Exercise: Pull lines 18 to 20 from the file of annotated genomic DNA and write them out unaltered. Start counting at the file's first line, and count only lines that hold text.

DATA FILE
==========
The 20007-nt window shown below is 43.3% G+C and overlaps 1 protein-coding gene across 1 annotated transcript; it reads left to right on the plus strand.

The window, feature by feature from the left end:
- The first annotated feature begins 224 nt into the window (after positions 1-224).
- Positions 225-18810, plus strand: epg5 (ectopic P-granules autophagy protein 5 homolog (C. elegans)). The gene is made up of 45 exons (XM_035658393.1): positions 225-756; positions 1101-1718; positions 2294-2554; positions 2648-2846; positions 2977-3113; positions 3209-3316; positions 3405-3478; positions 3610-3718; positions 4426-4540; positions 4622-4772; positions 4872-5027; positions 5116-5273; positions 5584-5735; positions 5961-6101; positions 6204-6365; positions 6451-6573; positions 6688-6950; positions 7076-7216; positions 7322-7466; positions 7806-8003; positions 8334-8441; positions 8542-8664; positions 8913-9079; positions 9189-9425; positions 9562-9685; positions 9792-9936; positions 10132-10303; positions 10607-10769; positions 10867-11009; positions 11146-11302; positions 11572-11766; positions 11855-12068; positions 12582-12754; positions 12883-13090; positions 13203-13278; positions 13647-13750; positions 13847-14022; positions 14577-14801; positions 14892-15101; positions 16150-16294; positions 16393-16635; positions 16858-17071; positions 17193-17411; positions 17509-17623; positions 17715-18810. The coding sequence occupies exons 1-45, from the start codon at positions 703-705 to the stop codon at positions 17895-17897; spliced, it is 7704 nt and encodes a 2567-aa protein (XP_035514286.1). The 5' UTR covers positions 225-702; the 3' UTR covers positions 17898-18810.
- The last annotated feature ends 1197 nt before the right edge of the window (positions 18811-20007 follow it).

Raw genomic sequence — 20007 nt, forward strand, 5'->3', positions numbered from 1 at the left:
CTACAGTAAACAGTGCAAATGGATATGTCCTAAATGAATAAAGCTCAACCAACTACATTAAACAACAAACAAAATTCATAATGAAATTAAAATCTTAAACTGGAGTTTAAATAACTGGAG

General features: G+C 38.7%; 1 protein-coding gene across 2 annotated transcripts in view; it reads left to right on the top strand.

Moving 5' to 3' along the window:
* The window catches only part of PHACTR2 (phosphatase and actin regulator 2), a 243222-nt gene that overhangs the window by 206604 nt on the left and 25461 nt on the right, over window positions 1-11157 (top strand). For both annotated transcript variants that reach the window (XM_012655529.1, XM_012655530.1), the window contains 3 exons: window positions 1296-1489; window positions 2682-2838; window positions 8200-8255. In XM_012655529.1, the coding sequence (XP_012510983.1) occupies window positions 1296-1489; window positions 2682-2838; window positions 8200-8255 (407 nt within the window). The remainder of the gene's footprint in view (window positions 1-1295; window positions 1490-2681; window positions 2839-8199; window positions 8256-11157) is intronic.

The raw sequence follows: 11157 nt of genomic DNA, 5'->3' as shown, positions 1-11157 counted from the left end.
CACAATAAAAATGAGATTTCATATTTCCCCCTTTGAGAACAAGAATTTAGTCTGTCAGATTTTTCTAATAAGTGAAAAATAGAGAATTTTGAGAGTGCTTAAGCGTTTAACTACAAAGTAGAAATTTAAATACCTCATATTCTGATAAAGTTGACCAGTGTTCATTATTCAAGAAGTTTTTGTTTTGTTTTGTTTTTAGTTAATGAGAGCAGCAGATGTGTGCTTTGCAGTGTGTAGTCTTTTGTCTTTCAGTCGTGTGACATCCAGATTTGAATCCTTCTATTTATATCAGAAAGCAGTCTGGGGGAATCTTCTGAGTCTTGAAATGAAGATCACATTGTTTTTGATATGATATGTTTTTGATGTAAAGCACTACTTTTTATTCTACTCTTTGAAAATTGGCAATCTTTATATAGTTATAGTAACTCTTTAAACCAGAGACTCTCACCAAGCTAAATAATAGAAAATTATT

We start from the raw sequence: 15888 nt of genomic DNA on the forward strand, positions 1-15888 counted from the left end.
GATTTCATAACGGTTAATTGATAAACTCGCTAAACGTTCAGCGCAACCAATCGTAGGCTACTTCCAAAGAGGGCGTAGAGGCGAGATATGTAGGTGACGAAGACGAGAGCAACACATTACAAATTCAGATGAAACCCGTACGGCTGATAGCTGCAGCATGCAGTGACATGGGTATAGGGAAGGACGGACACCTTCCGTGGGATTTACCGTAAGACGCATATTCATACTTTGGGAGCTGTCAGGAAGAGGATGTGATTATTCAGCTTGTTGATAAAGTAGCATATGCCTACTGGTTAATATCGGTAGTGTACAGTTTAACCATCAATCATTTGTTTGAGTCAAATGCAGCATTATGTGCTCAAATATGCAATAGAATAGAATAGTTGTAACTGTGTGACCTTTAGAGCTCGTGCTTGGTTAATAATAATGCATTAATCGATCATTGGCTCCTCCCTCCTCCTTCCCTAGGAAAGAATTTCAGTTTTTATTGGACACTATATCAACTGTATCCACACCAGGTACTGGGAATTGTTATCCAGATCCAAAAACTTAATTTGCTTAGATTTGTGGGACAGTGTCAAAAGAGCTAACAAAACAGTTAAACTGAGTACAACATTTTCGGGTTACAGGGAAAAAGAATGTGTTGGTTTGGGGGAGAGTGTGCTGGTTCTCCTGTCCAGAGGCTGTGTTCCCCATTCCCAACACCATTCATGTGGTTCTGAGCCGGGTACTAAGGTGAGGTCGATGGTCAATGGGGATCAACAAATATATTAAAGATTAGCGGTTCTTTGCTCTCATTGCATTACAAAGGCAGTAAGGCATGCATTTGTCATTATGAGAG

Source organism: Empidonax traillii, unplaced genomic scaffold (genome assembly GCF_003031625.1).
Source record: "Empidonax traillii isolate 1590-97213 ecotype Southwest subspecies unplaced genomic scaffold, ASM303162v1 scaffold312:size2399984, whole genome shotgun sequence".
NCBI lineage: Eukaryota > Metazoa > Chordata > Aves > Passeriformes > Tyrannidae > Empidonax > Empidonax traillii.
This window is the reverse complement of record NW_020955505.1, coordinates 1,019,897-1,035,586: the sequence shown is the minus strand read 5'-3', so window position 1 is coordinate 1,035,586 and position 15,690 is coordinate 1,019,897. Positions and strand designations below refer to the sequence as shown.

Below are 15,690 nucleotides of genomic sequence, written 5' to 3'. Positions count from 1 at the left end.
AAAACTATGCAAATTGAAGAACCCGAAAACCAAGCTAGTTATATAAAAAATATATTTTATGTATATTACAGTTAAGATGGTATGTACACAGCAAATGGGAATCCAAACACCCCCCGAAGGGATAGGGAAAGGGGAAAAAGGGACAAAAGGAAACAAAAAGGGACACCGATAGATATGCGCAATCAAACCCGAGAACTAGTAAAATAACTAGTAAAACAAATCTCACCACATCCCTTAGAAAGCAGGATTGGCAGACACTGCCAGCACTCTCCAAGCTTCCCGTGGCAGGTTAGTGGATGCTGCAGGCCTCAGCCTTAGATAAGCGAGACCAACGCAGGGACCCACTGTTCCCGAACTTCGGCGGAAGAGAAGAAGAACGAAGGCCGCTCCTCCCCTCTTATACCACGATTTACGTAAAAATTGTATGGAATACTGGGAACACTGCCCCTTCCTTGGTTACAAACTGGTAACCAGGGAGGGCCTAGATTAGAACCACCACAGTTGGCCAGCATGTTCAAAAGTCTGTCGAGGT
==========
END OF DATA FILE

This window is the reverse complement of record NW_020955505.1, coordinates 1,019,897-1,035,586: the sequence shown is the minus strand read 5'-3', so window position 1 is coordinate 1,035,586 and position 15,690 is coordinate 1,019,897. Positions and strand designations below refer to the sequence as shown.

Below are 15,690 nucleotides of genomic sequence, written 5' to 3'. Positions count from 1 at the left end.
AAAACTATGCAAATTGAAGAACCCGAAAACCAAGCTAGTTATATAAAAAATATATTTTATGTATATTACAGTTAAGATGGTATGTACACAGCAAATGGGAATCCAAACACCCCCCGAAGGGATAGGGAAAGGGGAAAAAGGGACAAAAGGAAACAAAAAGGGACACCGATAGATATGCGCAATCAAACCCGAGAACTAGTAAAATAACTAGTAAAACAAATCTCACCACATCCCTTAGAAAGCAGGATTGGCAGACACTGCCAGCACTCTCCAAGCTTCCCGTGGCAGGTTAGTGGATGCTGCAGGCCTCAGCCTTAGATAAGCGAGACCAACGCAGGGACCCACTGTTCCCGAACTTCGGCGGAAGAGAAGAAGAACGAAGGCCGCTCCTCCCCTCTTATACCACGATTTACGTAAAAATTGTATGGAATACTGGGAACACTGCCCCTTCCTTGGTTACAAACTGGTAACCAGGGAGGGCCTAGATTAGAACCACCACAGTTGGCCAGCATGTTCAAAAGTCTGTCGAGGT